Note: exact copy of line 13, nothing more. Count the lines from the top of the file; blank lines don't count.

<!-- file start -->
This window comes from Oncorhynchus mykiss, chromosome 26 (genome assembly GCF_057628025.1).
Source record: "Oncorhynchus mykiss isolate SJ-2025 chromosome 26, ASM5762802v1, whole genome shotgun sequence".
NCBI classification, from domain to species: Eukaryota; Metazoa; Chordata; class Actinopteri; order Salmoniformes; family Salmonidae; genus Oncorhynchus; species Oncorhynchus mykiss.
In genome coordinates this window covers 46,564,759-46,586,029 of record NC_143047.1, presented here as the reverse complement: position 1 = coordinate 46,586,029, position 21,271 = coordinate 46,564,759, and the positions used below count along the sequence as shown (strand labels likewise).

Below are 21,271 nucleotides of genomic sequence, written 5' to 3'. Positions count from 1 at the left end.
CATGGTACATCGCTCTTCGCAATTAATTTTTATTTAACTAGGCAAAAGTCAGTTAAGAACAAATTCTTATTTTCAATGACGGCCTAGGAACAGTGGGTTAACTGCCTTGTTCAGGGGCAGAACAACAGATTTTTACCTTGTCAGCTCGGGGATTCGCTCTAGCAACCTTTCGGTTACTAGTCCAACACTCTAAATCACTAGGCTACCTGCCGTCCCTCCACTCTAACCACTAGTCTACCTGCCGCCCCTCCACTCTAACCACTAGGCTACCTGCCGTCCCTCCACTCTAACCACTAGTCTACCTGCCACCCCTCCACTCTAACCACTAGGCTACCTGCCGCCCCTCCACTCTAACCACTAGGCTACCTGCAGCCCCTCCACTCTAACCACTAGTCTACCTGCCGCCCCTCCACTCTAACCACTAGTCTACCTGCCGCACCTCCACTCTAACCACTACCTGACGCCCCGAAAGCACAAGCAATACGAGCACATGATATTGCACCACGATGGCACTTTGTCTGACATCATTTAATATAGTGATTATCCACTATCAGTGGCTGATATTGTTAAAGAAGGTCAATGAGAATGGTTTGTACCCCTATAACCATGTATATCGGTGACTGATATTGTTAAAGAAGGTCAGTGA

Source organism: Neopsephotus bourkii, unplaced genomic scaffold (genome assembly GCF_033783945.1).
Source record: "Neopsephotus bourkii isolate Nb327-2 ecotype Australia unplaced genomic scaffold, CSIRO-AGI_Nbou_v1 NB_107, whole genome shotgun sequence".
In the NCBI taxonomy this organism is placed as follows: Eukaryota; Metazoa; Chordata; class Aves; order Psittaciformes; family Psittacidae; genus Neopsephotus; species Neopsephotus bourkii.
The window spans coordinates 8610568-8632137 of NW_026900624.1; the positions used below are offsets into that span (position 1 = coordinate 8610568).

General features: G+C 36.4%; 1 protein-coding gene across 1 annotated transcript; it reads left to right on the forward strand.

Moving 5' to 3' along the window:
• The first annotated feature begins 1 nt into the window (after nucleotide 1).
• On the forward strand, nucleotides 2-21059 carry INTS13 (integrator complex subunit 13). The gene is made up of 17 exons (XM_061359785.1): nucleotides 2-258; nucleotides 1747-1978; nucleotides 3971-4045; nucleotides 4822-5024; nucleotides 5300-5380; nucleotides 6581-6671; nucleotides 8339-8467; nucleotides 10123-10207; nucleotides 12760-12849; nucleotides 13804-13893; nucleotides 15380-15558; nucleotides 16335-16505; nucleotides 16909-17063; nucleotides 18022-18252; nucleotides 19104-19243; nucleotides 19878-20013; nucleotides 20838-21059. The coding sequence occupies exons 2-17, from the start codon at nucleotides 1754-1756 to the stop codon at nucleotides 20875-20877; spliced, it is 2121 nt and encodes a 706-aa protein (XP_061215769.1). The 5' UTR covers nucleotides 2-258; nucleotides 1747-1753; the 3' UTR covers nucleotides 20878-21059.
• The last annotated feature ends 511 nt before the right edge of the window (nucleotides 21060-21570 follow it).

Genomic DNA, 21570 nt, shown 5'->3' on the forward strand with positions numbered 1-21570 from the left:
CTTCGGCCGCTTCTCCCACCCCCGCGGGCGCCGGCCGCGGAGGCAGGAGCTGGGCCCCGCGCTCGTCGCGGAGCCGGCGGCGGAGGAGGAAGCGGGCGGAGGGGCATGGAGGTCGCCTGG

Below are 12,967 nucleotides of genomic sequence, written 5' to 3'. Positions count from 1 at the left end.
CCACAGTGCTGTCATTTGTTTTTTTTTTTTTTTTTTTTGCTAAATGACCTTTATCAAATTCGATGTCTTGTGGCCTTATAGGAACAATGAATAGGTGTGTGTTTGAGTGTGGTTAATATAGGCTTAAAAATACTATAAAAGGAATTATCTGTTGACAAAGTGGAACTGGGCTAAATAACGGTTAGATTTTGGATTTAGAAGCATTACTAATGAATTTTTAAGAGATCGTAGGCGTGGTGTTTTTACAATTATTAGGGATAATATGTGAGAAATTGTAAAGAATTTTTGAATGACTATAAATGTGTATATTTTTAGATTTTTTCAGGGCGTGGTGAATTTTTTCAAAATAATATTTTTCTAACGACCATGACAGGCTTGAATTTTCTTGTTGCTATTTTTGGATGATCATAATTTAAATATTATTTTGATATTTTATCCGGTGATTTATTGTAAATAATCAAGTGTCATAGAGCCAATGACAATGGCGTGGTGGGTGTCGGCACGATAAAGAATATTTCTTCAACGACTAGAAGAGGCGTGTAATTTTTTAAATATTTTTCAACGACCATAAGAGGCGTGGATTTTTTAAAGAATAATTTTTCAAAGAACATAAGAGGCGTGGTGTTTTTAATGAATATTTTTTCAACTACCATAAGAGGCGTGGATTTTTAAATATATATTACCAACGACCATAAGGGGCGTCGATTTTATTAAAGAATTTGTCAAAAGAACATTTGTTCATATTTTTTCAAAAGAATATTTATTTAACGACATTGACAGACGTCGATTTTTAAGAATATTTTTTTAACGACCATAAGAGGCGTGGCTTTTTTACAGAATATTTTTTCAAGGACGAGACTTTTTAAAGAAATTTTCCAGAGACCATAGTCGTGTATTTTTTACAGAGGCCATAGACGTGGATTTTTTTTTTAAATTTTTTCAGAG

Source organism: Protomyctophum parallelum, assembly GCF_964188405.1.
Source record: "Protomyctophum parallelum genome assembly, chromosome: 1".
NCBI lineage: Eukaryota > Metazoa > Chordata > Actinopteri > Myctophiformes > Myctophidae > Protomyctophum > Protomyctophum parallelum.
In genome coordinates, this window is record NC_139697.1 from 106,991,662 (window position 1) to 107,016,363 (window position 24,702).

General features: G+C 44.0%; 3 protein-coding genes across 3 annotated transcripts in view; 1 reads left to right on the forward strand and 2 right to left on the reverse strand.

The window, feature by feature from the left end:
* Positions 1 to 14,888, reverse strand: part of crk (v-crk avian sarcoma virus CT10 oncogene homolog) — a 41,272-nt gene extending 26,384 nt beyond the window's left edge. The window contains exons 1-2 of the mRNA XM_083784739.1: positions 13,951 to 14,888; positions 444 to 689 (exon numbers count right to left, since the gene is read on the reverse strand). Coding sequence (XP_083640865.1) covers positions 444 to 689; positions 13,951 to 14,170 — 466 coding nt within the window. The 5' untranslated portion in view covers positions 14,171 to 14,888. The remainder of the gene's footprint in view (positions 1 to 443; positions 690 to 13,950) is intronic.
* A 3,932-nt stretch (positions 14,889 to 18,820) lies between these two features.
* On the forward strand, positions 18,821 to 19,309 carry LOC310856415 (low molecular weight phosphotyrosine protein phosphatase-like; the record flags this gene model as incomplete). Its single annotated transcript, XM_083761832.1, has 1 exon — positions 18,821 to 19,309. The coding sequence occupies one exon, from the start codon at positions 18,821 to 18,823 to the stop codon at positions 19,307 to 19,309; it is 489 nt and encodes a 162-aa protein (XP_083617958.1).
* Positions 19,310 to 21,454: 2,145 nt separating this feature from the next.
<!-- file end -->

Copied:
• The first annotated feature begins 1 nt into the window (after nucleotide 1).